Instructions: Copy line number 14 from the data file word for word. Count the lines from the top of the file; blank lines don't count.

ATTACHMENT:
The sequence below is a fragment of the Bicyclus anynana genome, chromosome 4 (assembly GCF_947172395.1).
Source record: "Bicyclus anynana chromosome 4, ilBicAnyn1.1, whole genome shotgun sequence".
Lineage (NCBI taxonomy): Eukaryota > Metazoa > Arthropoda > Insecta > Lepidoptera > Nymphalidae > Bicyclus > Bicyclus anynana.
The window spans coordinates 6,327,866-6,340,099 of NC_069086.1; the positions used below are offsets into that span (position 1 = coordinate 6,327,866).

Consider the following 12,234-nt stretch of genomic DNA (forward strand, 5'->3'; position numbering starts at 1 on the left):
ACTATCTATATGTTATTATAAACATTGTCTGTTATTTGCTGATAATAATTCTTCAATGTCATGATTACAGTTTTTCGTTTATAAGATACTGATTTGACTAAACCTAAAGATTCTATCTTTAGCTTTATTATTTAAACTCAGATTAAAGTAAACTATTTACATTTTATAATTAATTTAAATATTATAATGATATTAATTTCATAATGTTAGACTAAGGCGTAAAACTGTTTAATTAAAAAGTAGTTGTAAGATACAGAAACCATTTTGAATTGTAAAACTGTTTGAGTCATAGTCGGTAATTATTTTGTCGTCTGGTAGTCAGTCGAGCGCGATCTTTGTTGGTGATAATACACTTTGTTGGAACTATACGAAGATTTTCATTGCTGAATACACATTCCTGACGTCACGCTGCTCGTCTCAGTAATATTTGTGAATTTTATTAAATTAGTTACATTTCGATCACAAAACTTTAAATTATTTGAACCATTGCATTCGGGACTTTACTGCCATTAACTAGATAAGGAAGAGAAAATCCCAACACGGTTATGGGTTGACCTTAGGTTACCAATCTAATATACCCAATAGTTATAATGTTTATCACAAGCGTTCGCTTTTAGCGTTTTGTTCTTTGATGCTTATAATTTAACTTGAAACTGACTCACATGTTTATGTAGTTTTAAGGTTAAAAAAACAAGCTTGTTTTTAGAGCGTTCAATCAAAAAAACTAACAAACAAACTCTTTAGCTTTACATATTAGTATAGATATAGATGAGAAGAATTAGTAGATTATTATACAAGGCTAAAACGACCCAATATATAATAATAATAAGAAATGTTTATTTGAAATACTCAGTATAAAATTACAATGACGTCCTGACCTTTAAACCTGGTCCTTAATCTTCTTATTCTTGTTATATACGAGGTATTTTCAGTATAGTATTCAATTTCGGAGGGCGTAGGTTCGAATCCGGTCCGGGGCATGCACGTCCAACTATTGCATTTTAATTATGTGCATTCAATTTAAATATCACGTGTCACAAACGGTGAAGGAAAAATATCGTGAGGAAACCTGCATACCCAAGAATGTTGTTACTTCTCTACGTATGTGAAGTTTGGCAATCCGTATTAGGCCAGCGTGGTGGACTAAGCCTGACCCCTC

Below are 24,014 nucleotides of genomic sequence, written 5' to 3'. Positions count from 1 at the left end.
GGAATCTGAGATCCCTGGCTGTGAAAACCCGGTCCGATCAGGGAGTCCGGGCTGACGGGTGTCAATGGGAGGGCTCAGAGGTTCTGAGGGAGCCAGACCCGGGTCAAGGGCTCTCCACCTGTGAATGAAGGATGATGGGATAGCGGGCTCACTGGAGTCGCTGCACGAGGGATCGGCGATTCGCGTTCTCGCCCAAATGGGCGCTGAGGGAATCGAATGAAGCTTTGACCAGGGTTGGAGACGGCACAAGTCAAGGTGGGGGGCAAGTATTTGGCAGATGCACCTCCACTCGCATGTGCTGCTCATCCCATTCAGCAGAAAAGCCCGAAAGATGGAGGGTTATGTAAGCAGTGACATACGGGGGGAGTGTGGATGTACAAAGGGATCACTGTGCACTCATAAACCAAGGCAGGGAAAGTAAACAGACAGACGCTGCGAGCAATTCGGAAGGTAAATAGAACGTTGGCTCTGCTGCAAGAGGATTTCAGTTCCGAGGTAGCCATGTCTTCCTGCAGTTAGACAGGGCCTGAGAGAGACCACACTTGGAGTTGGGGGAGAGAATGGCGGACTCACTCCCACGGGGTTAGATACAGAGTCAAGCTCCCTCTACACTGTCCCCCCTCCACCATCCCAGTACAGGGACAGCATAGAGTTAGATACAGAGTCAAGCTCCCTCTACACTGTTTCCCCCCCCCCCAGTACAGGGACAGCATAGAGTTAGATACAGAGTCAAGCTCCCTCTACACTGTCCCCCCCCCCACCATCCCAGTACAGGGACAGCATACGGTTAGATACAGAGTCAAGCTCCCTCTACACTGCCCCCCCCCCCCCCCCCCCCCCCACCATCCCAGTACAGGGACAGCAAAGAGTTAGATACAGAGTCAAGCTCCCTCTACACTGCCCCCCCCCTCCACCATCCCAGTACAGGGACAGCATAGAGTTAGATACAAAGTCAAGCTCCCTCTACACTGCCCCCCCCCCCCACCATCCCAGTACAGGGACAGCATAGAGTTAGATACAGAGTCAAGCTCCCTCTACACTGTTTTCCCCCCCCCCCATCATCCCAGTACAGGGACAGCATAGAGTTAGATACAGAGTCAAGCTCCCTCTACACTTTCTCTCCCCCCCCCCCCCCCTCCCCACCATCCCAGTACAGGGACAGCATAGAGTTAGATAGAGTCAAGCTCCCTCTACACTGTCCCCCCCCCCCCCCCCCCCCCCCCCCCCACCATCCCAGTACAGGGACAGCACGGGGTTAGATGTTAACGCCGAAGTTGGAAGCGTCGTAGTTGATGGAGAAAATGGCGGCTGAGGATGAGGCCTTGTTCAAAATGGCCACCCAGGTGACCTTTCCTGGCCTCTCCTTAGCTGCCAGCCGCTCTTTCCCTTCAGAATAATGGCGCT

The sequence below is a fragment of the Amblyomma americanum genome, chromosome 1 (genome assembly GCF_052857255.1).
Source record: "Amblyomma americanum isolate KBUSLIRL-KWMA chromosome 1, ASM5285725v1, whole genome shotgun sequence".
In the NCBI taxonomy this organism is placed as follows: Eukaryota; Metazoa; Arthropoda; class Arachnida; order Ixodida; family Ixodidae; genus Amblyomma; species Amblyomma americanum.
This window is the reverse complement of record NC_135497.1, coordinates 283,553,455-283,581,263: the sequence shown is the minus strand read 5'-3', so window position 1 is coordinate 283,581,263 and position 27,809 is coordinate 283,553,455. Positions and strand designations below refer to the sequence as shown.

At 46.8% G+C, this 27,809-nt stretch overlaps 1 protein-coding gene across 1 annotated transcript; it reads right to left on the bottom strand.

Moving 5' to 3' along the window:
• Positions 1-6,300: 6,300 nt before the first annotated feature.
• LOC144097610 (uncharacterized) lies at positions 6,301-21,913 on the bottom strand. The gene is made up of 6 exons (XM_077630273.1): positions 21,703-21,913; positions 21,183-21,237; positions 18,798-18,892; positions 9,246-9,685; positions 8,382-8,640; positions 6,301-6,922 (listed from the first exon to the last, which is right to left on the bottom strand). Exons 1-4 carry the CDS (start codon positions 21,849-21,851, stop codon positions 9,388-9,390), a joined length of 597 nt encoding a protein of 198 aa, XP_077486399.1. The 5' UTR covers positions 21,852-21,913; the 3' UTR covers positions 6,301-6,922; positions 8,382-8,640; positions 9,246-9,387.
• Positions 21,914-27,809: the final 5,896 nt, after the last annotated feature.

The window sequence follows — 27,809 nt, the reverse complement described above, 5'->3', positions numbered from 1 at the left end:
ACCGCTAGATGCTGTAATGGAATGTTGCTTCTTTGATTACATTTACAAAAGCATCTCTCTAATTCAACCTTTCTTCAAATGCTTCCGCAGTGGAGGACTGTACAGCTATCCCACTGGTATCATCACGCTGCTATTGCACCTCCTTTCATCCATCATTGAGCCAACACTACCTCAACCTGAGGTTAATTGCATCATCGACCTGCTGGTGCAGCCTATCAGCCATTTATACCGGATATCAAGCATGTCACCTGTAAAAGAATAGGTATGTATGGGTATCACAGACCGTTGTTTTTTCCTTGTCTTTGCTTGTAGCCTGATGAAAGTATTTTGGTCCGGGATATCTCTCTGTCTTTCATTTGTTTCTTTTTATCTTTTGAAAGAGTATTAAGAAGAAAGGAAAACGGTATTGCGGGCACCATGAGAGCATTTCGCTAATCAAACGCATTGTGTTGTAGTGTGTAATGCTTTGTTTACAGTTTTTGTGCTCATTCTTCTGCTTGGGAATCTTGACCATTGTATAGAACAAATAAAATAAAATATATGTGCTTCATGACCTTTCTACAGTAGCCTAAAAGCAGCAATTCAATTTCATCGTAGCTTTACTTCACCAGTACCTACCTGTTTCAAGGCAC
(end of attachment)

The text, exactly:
Moving 5' to 3' along the window: